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The post EU extends school fruit and veg scheme appeared first on Hort News on 21 March.
Scientists at Pennsylvania State University have found that a diet rich in colourful fruits and vegetables, and in particular purple potatoes, may help to prevent or stop colon cancer and bowel diseases, following trials on pigs.
In the study, pigs that were served a high calorie diet supplemented with purple-fleshed potatoes had less colonic mucosal interleukin-6 — IL-6 — compared to a control group. IL-6 is a protein that is important in inflammation, and elevated IL-6 levels are correlated with proteins, such as Ki-67, that are linked to the spread and growth of cancer cells.
“What we are learning is that food is a double-edge sword — it may promote disease, but it may also help prevent chronic diseases, like colon cancer,” said Jairam K.P. Vanamala, associate professor of food sciences at Penn State University. “What we don’t know is, ‘how does this food work on the molecular level?’ This study is a step in that direction.”
While the researchers used purple potatoes in this study, Vanamala said other colourful fruits and vegetables could prompt similar effects. “For example, white potatoes may have helpful compounds, but the purple potatoes have much greater concentrations of these anti-inflammatory, anti-oxidant compounds,” he said. “We use the purple potato as a model and hope to investigate how other plants can be used in the future.”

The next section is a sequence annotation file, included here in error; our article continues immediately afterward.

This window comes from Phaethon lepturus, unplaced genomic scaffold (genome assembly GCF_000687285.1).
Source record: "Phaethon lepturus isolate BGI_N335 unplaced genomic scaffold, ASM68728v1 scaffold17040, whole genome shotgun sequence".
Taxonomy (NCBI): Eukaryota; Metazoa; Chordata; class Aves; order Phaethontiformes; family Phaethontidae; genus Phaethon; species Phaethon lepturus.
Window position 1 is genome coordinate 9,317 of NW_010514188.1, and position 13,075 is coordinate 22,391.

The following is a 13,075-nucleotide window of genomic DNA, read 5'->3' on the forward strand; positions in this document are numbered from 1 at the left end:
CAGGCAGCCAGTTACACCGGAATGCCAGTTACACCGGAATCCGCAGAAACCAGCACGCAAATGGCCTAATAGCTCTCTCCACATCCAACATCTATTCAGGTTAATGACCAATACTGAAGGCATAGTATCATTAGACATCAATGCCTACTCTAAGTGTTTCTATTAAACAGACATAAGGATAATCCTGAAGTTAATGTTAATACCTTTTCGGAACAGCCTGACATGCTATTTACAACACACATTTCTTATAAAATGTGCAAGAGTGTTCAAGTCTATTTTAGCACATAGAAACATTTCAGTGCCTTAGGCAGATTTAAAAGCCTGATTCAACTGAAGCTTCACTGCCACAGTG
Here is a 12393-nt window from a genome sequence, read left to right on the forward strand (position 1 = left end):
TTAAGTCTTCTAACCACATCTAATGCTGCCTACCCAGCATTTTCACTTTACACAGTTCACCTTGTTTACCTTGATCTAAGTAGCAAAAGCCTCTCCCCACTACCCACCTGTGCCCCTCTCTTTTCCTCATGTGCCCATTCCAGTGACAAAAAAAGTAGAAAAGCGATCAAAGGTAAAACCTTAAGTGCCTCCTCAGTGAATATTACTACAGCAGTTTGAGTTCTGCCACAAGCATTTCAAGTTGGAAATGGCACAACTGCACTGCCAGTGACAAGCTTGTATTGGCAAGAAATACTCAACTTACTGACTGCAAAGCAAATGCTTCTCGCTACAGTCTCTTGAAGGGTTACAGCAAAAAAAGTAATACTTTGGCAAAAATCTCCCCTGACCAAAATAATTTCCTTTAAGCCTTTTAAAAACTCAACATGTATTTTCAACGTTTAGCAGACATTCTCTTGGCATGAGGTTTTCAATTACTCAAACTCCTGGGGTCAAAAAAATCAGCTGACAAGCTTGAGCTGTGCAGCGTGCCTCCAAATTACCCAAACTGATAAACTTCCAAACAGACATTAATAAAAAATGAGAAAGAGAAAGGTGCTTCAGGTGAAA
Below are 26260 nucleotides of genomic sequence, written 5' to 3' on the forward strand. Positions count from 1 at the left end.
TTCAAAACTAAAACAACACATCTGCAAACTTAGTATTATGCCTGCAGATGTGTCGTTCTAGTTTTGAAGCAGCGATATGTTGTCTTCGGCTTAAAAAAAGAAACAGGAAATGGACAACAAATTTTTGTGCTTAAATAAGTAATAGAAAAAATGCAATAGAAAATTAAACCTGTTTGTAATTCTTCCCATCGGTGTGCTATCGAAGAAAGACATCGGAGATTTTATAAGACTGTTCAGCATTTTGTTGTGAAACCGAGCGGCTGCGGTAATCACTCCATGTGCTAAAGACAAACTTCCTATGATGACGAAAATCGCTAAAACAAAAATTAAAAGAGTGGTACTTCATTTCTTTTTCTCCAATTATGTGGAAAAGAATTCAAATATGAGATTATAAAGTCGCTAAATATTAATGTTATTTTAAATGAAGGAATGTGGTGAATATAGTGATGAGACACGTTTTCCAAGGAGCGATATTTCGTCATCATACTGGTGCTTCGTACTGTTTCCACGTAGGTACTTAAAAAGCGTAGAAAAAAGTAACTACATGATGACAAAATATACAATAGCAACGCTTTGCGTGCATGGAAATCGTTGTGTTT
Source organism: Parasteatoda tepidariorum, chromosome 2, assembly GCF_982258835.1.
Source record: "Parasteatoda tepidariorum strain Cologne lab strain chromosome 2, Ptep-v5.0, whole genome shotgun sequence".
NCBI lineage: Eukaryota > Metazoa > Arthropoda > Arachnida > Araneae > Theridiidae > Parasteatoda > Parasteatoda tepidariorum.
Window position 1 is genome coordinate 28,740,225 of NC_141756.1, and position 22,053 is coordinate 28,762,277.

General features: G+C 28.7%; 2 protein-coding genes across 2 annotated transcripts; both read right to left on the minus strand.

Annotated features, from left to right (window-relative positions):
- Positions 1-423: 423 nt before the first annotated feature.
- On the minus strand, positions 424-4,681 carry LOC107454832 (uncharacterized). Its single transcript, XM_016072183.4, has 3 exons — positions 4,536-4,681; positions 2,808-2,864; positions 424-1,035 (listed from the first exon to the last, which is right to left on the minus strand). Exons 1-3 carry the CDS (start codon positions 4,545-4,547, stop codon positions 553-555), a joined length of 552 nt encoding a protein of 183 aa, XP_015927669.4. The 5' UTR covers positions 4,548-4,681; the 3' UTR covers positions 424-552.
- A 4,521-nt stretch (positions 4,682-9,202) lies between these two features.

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The post Purple potatoes reduce colon cancer risk appeared first on Hort News on 5 March 2018.
US scientists have said that a diet which emphasises the consumption of vegetables, fruit and whole grains may lead to a reduced risk of depression.
Researchers from Rush University Medical Centre in Chicago found that those who followed the so-called Dietary Approaches to Stop Hypertension (DASH) diet were less likely to develop depression than people who did not. The study evaluated a total of 964 participants with an average age of 81 annually for approximately six-and-a-half years.
Each participant was monitored for symptoms of depression and filled out questionnaires about how often they ate various foods. The researchers examined how closely the participants’ reported diets adhered to different diets such as the DASH diet, a Mediterranean diet and the traditional Western diet, which is high in saturated fats and red meats and low in fruits and vegetables.
“There is evidence linking healthy lifestyle changes to lower rates of depression and this study sought to examine the role that diet plays in preventing depression,” explained study author Dr Laurel Cherian of Rush University Medical Centre. “Future studies are now needed to confirm these results and to determine the best nutritional components of the DASH diet to prevent depression later in life and to best help people keep their brains healthy.”
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The post Eating fruit and veg. combats depression appeared first on Hort News on 5 March 2018.